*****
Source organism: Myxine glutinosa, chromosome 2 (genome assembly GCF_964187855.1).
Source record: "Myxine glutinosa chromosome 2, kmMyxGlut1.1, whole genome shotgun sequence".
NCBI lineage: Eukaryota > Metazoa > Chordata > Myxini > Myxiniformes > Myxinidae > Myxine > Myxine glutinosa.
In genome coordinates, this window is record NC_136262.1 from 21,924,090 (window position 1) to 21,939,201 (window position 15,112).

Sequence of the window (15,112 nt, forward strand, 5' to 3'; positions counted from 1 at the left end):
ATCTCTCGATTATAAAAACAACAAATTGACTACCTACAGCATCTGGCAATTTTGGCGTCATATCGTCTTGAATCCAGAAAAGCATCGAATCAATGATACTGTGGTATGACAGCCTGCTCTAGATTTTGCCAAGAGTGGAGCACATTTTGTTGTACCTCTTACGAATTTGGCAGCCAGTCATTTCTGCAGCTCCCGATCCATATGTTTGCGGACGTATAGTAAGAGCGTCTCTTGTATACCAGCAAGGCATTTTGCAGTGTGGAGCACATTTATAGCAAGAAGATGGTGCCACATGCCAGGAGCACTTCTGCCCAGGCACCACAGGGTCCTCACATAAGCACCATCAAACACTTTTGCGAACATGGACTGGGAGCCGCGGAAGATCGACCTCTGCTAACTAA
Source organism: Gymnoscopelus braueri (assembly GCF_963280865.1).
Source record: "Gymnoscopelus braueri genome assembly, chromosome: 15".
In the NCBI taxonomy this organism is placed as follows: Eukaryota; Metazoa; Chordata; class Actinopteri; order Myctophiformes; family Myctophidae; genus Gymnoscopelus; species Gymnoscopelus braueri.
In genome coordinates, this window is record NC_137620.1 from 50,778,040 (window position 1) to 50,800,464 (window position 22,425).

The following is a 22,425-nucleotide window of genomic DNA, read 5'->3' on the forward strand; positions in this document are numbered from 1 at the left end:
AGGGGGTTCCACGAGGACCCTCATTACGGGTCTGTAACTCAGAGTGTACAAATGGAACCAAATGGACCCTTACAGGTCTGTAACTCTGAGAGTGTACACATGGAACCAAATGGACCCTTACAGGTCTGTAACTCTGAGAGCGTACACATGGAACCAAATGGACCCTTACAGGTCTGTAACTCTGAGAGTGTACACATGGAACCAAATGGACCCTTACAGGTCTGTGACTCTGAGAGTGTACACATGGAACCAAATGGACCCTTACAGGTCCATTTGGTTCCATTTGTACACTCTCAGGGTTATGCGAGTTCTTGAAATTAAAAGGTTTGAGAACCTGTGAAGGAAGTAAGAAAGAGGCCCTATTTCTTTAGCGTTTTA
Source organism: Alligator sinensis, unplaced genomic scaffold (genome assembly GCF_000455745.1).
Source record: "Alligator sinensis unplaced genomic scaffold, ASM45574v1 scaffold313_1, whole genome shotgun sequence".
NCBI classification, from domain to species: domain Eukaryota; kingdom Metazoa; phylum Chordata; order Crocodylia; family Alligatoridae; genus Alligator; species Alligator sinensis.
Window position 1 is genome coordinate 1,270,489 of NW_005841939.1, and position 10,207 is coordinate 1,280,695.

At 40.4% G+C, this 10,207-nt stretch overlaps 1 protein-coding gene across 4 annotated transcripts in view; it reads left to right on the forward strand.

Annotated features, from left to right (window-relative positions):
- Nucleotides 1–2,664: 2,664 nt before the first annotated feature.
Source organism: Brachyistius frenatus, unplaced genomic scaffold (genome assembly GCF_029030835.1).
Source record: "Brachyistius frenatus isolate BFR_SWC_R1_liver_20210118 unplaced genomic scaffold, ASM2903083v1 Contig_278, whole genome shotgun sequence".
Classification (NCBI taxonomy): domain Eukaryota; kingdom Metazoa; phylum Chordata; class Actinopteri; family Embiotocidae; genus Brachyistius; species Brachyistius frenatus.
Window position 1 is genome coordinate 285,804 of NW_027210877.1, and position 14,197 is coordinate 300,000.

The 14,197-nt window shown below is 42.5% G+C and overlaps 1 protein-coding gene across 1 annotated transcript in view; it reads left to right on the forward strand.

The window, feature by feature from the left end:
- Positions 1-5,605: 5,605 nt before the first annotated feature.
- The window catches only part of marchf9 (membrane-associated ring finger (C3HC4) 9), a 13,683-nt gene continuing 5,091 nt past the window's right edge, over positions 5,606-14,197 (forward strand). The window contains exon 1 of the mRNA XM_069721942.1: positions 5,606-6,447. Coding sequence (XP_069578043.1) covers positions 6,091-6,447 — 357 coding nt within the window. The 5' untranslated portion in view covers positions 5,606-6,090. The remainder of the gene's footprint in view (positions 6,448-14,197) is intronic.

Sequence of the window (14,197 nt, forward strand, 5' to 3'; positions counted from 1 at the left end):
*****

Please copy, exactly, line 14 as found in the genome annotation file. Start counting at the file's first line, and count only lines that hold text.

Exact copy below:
Source record: "Alligator sinensis unplaced genomic scaffold, ASM45574v1 scaffold313_1, whole genome shotgun sequence".